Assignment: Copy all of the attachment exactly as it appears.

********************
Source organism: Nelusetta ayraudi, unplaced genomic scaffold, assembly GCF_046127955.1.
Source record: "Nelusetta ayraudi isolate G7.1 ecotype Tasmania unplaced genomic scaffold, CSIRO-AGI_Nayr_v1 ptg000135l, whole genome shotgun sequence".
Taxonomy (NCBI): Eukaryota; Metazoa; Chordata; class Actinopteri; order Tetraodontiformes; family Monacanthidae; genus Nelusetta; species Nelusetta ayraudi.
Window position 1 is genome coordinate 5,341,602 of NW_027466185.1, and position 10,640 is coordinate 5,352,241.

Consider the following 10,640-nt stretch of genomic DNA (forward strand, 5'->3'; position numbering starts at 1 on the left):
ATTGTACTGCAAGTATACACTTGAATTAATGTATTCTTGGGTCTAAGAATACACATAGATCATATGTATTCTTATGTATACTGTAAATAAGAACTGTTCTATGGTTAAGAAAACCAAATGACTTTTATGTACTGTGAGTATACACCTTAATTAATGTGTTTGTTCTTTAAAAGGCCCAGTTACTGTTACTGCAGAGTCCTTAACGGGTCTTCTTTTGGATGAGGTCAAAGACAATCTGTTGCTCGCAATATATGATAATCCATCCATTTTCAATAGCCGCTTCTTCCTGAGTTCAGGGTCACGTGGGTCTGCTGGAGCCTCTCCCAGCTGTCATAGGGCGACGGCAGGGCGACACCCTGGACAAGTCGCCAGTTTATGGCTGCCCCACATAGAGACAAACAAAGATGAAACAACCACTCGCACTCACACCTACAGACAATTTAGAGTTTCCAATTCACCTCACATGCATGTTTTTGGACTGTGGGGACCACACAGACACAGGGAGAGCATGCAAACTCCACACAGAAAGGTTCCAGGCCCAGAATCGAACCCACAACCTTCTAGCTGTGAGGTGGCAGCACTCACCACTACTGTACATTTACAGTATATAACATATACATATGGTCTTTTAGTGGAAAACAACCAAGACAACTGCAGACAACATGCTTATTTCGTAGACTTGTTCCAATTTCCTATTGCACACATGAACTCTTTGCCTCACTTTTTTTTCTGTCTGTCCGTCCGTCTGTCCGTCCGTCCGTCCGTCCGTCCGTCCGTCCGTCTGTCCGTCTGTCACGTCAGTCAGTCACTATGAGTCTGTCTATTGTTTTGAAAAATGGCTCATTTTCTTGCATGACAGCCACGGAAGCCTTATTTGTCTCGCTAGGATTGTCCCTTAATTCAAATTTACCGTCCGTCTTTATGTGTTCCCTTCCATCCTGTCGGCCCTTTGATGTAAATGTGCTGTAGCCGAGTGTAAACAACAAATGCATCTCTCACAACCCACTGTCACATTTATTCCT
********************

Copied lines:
Source organism: Nelusetta ayraudi, unplaced genomic scaffold, assembly GCF_046127955.1.
Source record: "Nelusetta ayraudi isolate G7.1 ecotype Tasmania unplaced genomic scaffold, CSIRO-AGI_Nayr_v1 ptg000135l, whole genome shotgun sequence".
Taxonomy (NCBI): Eukaryota; Metazoa; Chordata; class Actinopteri; order Tetraodontiformes; family Monacanthidae; genus Nelusetta; species Nelusetta ayraudi.
Window position 1 is genome coordinate 5,341,602 of NW_027466185.1, and position 10,640 is coordinate 5,352,241.

Consider the following 10,640-nt stretch of genomic DNA (forward strand, 5'->3'; position numbering starts at 1 on the left):
ATTGTACTGCAAGTATACACTTGAATTAATGTATTCTTGGGTCTAAGAATACACATAGATCATATGTATTCTTATGTATACTGTAAATAAGAACTGTTCTATGGTTAAGAAAACCAAATGACTTTTATGTACTGTGAGTATACACCTTAATTAATGTGTTTGTTCTTTAAAAGGCCCAGTTACTGTTACTGCAGAGTCCTTAACGGGTCTTCTTTTGGATGAGGTCAAAGACAATCTGTTGCTCGCAATATATGATAATCCATCCATTTTCAATAGCCGCTTCTTCCTGAGTTCAGGGTCACGTGGGTCTGCTGGAGCCTCTCCCAGCTGTCATAGGGCGACGGCAGGGCGACACCCTGGACAAGTCGCCAGTTTATGGCTGCCCCACATAGAGACAAACAAAGATGAAACAACCACTCGCACTCACACCTACAGACAATTTAGAGTTTCCAATTCACCTCACATGCATGTTTTTGGACTGTGGGGACCACACAGACACAGGGAGAGCATGCAAACTCCACACAGAAAGGTTCCAGGCCCAGAATCGAACCCACAACCTTCTAGCTGTGAGGTGGCAGCACTCACCACTACTGTACATTTACAGTATATAACATATACATATGGTCTTTTAGTGGAAAACAACCAAGACAACTGCAGACAACATGCTTATTTCGTAGACTTGTTCCAATTTCCTATTGCACACATGAACTCTTTGCCTCACTTTTTTTTCTGTCTGTCCGTCCGTCTGTCCGTCCGTCCGTCCGTCCGTCCGTCCGTCCGTCTGTCCGTCTGTCACGTCAGTCAGTCACTATGAGTCTGTCTATTGTTTTGAAAAATGGCTCATTTTCTTGCATGACAGCCACGGAAGCCTTATTTGTCTCGCTAGGATTGTCCCTTAATTCAAATTTACCGTCCGTCTTTATGTGTTCCCTTCCATCCTGTCGGCCCTTTGATGTAAATGTGCTGTAGCCGAGTGTAAACAACAAATGCATCTCTCACAACCCACTGTCACATTTATTCCT